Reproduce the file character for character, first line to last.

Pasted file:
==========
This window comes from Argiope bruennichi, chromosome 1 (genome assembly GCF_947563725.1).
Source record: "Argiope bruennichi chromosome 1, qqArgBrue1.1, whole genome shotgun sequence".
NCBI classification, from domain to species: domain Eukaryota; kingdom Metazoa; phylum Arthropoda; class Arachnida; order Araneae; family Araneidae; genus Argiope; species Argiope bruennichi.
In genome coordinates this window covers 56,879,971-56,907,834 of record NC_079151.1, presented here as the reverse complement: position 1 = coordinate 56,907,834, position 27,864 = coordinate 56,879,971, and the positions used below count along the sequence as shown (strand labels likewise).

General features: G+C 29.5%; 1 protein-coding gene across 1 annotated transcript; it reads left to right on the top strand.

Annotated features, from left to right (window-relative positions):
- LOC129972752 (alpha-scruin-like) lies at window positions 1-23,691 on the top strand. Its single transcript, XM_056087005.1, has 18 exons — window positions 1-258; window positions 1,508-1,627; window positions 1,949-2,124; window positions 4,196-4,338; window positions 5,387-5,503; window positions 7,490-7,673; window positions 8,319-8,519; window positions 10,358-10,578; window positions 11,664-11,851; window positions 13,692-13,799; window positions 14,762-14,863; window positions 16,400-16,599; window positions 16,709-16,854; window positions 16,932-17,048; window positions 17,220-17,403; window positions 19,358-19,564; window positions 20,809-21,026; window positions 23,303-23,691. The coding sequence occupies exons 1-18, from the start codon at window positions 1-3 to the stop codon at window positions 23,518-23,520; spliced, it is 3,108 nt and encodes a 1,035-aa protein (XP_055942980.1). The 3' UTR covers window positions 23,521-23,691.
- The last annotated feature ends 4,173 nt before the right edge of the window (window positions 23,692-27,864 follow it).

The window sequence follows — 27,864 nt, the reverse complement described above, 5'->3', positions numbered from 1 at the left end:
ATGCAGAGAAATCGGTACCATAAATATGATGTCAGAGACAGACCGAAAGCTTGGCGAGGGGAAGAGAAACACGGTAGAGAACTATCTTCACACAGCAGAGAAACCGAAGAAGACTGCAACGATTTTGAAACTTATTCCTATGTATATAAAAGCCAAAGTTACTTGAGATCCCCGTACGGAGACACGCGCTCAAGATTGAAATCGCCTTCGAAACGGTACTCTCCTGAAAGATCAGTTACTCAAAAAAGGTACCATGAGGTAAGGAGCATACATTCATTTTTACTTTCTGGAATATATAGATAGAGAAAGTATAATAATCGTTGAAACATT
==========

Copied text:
This window comes from Argiope bruennichi, chromosome 1 (genome assembly GCF_947563725.1).
Source record: "Argiope bruennichi chromosome 1, qqArgBrue1.1, whole genome shotgun sequence".
NCBI classification, from domain to species: domain Eukaryota; kingdom Metazoa; phylum Arthropoda; class Arachnida; order Araneae; family Araneidae; genus Argiope; species Argiope bruennichi.
In genome coordinates this window covers 56,879,971-56,907,834 of record NC_079151.1, presented here as the reverse complement: position 1 = coordinate 56,907,834, position 27,864 = coordinate 56,879,971, and the positions used below count along the sequence as shown (strand labels likewise).

General features: G+C 29.5%; 1 protein-coding gene across 1 annotated transcript; it reads left to right on the top strand.

Annotated features, from left to right (window-relative positions):
- LOC129972752 (alpha-scruin-like) lies at window positions 1-23,691 on the top strand. Its single transcript, XM_056087005.1, has 18 exons — window positions 1-258; window positions 1,508-1,627; window positions 1,949-2,124; window positions 4,196-4,338; window positions 5,387-5,503; window positions 7,490-7,673; window positions 8,319-8,519; window positions 10,358-10,578; window positions 11,664-11,851; window positions 13,692-13,799; window positions 14,762-14,863; window positions 16,400-16,599; window positions 16,709-16,854; window positions 16,932-17,048; window positions 17,220-17,403; window positions 19,358-19,564; window positions 20,809-21,026; window positions 23,303-23,691. The coding sequence occupies exons 1-18, from the start codon at window positions 1-3 to the stop codon at window positions 23,518-23,520; spliced, it is 3,108 nt and encodes a 1,035-aa protein (XP_055942980.1). The 3' UTR covers window positions 23,521-23,691.
- The last annotated feature ends 4,173 nt before the right edge of the window (window positions 23,692-27,864 follow it).

The window sequence follows — 27,864 nt, the reverse complement described above, 5'->3', positions numbered from 1 at the left end:
ATGCAGAGAAATCGGTACCATAAATATGATGTCAGAGACAGACCGAAAGCTTGGCGAGGGGAAGAGAAACACGGTAGAGAACTATCTTCACACAGCAGAGAAACCGAAGAAGACTGCAACGATTTTGAAACTTATTCCTATGTATATAAAAGCCAAAGTTACTTGAGATCCCCGTACGGAGACACGCGCTCAAGATTGAAATCGCCTTCGAAACGGTACTCTCCTGAAAGATCAGTTACTCAAAAAAGGTACCATGAGGTAAGGAGCATACATTCATTTTTACTTTCTGGAATATATAGATAGAGAAAGTATAATAATCGTTGAAACATT